The Newsweek Lesson

Newsweek is ceasing their print edition at the end of the year.I would imagine, like LIFE, they will then occasionally publish special editions on potentates and celebrities but functionally it will soon be just another blog.

As I sit here in my pajamas, I have to wonder at the sheer bloody mindedness of management. In recent months I have to say that the magazine has been marginally more interesting with some excellent comment from authors who have largely been sidelined like Niall Ferguson and Ayaan Ali Hirsi. Surprise, it was their alternative perspectives that made those articles must reads.

But when the media establishment becomes so politicized, they will always risk losing 50% of their potential audience. Fox has found a gold mine in the 50% neglected by the mass media because their demographic spans the entire conservative spectrum. there are few alternatives.

On the other side of the dial are CNN, CBS, ABC, NBC, PBS and a plethora of their offspring and offshoots.

The same holds true in the national media. The New York Times is a shadow of its former self while the Washington Post struggles. The clear winner has been the Wall Street Journal, who have maintained both credibility and relevance while expanding its reach well beyond the financial pages.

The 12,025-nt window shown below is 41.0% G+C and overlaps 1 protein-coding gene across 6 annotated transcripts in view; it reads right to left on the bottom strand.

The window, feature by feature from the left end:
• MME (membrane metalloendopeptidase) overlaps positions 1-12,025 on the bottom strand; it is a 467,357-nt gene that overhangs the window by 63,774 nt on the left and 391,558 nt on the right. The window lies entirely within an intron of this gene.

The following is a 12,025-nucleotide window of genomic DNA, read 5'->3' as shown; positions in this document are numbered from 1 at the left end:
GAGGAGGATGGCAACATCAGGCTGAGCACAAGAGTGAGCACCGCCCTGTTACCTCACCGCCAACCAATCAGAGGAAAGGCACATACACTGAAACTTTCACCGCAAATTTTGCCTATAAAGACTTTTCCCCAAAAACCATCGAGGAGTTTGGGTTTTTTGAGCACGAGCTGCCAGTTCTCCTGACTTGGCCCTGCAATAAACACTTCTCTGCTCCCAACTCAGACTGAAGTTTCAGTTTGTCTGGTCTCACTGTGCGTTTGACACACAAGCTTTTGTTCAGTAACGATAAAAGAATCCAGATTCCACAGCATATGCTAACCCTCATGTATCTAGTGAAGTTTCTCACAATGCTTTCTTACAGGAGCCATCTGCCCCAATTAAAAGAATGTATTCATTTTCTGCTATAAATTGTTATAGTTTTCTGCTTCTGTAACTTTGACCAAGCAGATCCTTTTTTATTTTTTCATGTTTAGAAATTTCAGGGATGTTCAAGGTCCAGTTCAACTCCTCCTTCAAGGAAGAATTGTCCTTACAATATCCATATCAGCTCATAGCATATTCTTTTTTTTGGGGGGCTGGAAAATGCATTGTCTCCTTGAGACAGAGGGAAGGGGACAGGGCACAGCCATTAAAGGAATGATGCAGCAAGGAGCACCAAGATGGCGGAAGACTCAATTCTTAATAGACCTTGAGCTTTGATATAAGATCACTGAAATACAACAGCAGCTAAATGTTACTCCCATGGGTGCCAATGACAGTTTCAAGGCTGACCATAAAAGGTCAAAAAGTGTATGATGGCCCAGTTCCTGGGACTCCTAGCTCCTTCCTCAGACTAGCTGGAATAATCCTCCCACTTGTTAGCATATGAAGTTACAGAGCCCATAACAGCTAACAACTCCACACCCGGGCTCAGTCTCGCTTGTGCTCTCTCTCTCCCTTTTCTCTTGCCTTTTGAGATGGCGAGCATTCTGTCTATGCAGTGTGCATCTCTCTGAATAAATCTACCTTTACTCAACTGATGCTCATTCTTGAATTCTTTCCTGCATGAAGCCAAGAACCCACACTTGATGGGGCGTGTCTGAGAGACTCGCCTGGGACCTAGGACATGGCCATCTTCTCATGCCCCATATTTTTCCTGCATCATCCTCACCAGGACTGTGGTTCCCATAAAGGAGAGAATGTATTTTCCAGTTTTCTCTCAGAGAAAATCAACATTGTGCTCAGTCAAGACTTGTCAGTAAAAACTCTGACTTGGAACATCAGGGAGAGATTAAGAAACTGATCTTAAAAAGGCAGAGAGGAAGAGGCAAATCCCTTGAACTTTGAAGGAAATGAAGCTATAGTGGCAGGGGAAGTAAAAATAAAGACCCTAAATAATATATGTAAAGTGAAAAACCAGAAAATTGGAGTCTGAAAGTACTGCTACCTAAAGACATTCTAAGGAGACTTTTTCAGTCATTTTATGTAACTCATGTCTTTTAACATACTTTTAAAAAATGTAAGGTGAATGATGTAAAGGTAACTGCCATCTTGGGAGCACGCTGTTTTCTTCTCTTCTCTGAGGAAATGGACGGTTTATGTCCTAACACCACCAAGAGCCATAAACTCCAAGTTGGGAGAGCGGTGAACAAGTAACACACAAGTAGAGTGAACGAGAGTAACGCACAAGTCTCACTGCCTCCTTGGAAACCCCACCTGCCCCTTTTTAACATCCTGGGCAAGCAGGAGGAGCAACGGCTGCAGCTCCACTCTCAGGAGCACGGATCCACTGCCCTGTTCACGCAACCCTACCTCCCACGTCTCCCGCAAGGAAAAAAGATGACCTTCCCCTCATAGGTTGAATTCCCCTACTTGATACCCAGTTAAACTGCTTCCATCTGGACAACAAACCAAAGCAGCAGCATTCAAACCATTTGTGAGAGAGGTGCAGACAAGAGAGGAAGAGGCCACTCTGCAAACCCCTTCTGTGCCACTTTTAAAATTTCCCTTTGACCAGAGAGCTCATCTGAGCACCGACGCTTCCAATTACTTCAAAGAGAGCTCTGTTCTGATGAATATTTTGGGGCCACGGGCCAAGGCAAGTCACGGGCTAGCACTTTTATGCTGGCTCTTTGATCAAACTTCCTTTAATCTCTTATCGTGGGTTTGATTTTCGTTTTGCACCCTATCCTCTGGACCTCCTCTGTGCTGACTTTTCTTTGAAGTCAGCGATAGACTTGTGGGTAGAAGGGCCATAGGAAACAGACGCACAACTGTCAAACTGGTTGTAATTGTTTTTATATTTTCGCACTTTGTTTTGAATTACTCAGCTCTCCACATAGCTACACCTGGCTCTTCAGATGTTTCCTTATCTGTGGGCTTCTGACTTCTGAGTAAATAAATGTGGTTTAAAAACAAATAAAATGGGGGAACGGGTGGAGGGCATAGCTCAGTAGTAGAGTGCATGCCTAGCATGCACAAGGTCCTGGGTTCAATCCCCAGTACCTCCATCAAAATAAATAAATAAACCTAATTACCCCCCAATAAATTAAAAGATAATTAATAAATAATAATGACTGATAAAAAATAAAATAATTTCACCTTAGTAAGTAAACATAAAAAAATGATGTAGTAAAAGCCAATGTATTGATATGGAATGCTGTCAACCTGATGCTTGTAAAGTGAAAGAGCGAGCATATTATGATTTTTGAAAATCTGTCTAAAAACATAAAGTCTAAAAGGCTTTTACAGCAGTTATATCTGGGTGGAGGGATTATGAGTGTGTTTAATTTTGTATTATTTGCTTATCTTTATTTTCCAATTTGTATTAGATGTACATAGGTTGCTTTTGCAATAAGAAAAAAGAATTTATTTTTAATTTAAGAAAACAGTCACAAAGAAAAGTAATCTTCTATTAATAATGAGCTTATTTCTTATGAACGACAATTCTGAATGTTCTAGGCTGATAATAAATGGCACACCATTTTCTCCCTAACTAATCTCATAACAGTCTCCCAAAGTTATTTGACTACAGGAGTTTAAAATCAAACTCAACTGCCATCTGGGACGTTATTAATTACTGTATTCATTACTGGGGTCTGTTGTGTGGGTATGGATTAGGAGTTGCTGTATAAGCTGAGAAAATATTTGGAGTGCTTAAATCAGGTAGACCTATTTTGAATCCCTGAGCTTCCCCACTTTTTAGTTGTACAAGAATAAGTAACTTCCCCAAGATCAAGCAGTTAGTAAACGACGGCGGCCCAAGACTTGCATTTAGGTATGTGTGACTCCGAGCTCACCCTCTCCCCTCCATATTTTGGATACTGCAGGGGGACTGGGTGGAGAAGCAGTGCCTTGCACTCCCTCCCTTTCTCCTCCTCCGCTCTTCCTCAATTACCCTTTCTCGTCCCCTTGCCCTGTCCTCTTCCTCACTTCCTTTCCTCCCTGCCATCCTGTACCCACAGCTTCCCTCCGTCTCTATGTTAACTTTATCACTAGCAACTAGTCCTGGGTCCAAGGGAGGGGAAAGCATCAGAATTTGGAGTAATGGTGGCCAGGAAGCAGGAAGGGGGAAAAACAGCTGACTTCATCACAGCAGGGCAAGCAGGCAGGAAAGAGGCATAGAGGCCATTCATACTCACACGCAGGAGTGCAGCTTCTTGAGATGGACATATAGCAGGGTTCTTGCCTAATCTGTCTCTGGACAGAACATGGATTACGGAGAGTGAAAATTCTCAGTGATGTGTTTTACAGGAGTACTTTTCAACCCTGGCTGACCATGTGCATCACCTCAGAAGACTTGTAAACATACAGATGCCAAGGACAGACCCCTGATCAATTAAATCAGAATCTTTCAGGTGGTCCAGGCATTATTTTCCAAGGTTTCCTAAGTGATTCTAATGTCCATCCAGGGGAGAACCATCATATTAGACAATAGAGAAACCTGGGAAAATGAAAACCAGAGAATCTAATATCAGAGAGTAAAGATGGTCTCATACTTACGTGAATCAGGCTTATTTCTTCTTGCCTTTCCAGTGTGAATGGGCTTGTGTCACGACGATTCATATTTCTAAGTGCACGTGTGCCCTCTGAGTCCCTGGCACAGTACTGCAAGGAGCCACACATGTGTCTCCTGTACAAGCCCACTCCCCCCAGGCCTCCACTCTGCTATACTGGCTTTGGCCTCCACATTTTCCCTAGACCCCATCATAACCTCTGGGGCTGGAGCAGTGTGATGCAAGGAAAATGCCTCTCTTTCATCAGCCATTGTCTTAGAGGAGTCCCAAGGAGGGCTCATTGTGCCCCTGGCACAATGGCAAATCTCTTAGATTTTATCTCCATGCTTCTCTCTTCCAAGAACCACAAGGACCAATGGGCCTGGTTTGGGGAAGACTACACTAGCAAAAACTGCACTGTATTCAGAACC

Go to a newstand these days. Not nearly as many people do anymore. Magazines have become expensive and it seems that self-help, sports and lifestyle publishing dominates. There is less and less space given serious writing. The cost of printing and editing and perhaps even paying writers has forced much of what was the serious press deeper and deeper into the shadows. What is left is very unappealing to many. It represents one more phase in the dumbing down of America.

At a time when the internet has challenged traditional media for the volume of content, some rookie mistakes have multiplied the chances of failure. The creep of politics, and specifically liberal politics from the editorial page and into content; the constant shuffling with form and ‘packaging” and typefaces and gimmicks all have contributed to the slow death spiral of print media.

And yet I have to believe from all that I read on the internet and how badly packaged much of it is that there are still opportunities for serious content. There is a herd mentality that spreads from the editorial desks to the newsrooms to the bureaus that has lost the sense of good reporting. The media fiasco in reporting the Benghazi fiasco is one notable case; the lack of reporting outside the wire in Afghanistan and much of the Middle East is another. These days the herd is firmly inside the corral.

Lesson #1 from the Newsweek failure – Don’t piss off 50% of the audience. Provoke them; Intrigue them; Inform them. This is what has always sold newspapers and magazines

Lesson #2 – Quality Sells. Be the best at what you do.

Lesson #3 – Cost Performance. Add real value.
Lesson #4 – Always remember Lesson #1

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